The saying ‘like father like son’ is very truly enshrined in the life of Clive Bruce Gitsham of Tithebarn Lodge No 8446, which meets at Poulton-le-Fylde Masonic Hall. Clive’s father, Charles Gitsham, had led a very mobile life, which consisted of many changes of location and circumstances for him, his wife and four children.
Indeed, a family may not have existed had Charles not survived the German mine which sunk the merchant vessel he was sailing in during WW2. Charles subsequently joined the Royal Navy and was involved in protecting the Atlantic and Arctic convoys. Conditions were harsh during this period, with ice and dreadful weather being a constant trial.
The members of the lodge were regaled with an intriguing history of Clive’s life both in and out of Freemasonry by Assistant Provincial Grand Master David Winder at a meeting to celebrate the 50th year that Clive had been a Mason. In all, there were over 60 Masons present to witness and assist on this occasion. David continued as follows.
After the war Charles worked in a mill making tartan, this was followed by a period as a woodsman on the Bute Estate. He then moved onto the mainland where he worked as a telephone operator, a job which led to several moves of location ending up at Kilmarnock. It was here that young Clive was able to settle into a steady passage of life,which led to him attending Hamilton High School.
Following school, Clive aspired to work as a joiner or metal worker but was unable to obtain an apprenticeship in either of these trades and he found his first job in a grocery shop cutting meat and cheese and selling wine. On one occasion an accident saw Clive chop the end from one of his fingers. After a quick visit to the local hospital, Clive was back at work wondering if the end of his finger was in a package of ham.
Clive moved from his grocery job to become a postman, which resulted in his becoming very fit until yet another job-related move for his father to Castle Douglas. Alas, quite suddenly Clive’s mother, Elizabeth, passed away and the family moved temporarily back to Kilmarnock before Charles and three of the children emigrated to Australia. However, Clive had by this time met his future wife Margaret, whose father ran the Thistle Inn in Castle Douglas and Clive opted to stay and work at what was the only pub in town.
After 10 years working in the pub it was decided to sell up owing to the deteriorating health of Clive’s father-in-law and as a result of many trips to Blackpool, a move to Martin Mere caravan park ensued. Clive was able to broker an arrangement where they lived rent-free as a consideration for acting as the security guard for the site. This arrangement enabled Clive to get a job at Weeton Army Camp accommodations store. This meant working 90 hours a week but enabled Clive to retire at the age of 45 and move to Benidorm.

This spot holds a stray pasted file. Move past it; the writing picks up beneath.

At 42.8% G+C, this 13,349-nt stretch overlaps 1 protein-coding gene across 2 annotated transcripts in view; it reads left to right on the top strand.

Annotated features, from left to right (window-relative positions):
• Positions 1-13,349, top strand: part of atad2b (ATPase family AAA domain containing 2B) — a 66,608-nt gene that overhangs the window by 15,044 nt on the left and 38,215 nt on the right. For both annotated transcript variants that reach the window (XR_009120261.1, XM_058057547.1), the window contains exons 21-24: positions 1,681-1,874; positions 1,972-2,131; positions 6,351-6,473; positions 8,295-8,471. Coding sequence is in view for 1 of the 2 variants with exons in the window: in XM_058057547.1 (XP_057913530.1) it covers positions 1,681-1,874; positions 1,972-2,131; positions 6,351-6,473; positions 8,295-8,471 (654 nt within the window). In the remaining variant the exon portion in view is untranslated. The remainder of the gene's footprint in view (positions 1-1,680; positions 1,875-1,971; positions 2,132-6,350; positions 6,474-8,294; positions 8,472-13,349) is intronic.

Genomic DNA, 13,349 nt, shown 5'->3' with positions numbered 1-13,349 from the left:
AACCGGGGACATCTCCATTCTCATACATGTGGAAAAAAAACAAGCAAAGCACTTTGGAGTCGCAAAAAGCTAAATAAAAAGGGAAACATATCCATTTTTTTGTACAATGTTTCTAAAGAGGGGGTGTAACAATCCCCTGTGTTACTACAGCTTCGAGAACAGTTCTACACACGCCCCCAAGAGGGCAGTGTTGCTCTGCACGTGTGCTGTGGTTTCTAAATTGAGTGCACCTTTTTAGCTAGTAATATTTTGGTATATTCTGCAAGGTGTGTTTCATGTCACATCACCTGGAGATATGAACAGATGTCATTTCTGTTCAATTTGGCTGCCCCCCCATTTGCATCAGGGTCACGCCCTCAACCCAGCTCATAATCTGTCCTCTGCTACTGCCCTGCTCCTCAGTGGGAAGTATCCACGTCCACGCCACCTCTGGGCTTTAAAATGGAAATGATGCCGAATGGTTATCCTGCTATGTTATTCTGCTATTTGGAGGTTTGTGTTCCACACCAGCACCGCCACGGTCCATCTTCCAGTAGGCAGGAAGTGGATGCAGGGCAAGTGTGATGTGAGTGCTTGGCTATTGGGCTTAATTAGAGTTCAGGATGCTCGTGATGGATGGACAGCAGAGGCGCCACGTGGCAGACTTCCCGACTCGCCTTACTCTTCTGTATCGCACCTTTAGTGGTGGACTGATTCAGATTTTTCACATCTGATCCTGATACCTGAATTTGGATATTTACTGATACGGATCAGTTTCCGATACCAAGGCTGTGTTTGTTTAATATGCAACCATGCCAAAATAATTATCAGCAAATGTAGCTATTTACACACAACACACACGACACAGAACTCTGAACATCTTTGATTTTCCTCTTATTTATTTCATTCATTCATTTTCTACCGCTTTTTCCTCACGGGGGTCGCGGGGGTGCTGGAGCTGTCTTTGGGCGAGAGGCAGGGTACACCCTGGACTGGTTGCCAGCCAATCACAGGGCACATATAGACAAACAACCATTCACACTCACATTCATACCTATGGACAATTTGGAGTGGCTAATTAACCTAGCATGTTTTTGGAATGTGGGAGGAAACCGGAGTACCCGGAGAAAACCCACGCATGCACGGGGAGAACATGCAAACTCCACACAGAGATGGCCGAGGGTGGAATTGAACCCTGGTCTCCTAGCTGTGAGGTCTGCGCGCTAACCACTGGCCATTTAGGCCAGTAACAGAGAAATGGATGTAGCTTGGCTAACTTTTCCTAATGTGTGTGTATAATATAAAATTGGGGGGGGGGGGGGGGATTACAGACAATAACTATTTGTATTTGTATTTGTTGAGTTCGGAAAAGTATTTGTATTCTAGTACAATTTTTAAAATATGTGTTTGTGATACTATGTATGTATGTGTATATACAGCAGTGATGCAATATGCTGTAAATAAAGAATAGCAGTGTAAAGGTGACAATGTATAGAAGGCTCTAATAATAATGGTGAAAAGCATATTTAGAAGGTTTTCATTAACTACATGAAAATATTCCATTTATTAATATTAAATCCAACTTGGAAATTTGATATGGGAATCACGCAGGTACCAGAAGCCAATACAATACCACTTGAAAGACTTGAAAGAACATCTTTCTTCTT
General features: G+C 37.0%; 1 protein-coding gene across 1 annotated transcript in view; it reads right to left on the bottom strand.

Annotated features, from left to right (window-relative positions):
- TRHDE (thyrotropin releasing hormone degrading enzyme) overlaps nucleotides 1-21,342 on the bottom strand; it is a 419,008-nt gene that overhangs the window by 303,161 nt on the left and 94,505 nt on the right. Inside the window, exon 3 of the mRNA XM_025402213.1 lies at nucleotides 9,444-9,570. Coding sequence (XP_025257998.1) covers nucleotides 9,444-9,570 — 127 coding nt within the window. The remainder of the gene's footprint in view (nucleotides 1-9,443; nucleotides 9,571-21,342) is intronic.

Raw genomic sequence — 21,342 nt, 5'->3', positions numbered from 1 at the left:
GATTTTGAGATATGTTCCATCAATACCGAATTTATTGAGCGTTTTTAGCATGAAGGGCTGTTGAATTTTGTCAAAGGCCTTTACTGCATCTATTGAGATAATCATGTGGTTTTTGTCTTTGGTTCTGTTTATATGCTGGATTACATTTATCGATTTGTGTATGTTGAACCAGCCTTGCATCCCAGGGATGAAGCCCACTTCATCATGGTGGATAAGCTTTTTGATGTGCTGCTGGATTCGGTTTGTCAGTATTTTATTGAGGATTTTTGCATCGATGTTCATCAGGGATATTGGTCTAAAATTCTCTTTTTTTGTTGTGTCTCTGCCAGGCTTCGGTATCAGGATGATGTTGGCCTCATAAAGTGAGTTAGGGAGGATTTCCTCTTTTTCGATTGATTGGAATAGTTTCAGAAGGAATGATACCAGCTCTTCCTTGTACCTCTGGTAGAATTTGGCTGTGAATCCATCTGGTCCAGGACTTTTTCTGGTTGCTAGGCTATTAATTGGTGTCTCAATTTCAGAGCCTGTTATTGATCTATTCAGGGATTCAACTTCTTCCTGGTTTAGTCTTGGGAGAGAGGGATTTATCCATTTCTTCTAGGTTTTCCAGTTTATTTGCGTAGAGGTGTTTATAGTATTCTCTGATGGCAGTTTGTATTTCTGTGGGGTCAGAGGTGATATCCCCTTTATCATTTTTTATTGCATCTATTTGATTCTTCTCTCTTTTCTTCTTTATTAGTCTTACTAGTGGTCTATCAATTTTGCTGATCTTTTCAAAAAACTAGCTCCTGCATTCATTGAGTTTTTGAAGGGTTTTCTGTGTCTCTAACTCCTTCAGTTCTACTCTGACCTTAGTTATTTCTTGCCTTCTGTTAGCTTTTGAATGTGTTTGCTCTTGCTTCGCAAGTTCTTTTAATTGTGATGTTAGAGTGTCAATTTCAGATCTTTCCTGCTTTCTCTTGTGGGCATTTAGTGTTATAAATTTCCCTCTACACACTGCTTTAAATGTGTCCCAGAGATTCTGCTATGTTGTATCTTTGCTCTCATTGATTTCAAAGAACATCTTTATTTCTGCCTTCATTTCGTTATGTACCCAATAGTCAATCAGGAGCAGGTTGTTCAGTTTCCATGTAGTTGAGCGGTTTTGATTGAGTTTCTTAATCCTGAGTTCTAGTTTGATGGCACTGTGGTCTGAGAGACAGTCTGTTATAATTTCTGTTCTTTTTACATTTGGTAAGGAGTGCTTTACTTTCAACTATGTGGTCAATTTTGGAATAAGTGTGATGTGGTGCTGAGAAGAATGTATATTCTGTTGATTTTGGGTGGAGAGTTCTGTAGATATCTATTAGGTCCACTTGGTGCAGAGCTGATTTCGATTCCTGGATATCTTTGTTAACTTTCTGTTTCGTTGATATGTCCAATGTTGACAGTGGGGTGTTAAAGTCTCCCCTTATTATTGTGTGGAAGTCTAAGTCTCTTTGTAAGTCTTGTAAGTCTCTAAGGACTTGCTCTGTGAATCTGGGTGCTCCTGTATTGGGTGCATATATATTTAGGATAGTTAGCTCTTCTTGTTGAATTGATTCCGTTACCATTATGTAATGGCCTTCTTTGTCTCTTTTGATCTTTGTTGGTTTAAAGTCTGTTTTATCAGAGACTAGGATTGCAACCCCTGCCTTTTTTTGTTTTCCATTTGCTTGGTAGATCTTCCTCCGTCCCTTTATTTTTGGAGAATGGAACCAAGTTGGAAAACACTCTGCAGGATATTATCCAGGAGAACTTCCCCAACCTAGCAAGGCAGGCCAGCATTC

The plan of spending life in a warm climate was not to last however, as Margaret became ill and a move back to Blackpool was required. Being accustomed to unexpected changes in fortune, Clive soon found himself a job at the Travel Inn at Blackpool Airport, where he stayed before joining Blackpool Transport as a bus driver. Now in semi-retirement, he drives on school buses and private excursions. Clive’s work at Blackpool Transport led to his meeting with his second wife, Louise. Clive, during his latter years, was acting as a mentor for new bus drivers and Louise was one of his trainees. They met for a meal in the Millar Arms in Singleton in May, were engaged in July and married in October; at Gretna Green, where else? The rest, as they say, is history.
Clive joined his mother lodge, LodgeSt John No 189 of the Scottish Constitution, while he was living in Castle Douglas and a few years later he joined the Mark Degree and Royal Arch Josiah Chapter No 261. Clive was very keen and notwithstanding a long list of stewards he was appointed ‘Bible Bearer’ within the first 12 months of joining. Clive took the wise move of becoming a life member of his lodge and chapter for the sum of £5 for each and is still a member of both now. He joined Tithebarn Lodge in 1984 as a result of a discussion with Mel Green.
With the exception of the period when he was living in Spain, Clive has been an eager member. He was master of the lodge in 2011, during which year he attended over 50 events representing Tithebarn Lodge. Keen as ever, Clive didn’t rest on his laurels, he has since been tyler, then treasurer at Tithebarn Lodge and charity steward of Imperial Mark Lodge No 1276, in which he has also been the master of the lodge. He has also been through the chairs in Tithebarn Chapter No 8446 and is a member of The Lodge of St Mary Balham No 3661, which meets at Great Queen Street in London.
David Winder was pleased during this meeting to be able to present Clive with two 50th year certificates. One on behalf of Tony Harrison,Provincial Grand Master of the Province of West Lancashire, then a second one on behalf of Dennis Warren, Provincial Grand Master of the Province of Galloway, of the Scottish Constitution.
At the end of the meeting the brethren retired to the banqueting suite for a fine meal, which, quite naturally, included a haggis course amongst several others. Replying to a pleasing toast to his health, proposed by Tom Sloan, Clive Gitsham thanked everyone for their attendance, particularly those who had travelled down from his mother lodge in Scotland. He also thanked many members of Tithebarn Lodge for their support over the years and particularly thanked David Winder for his time and work in compiling the story of his life.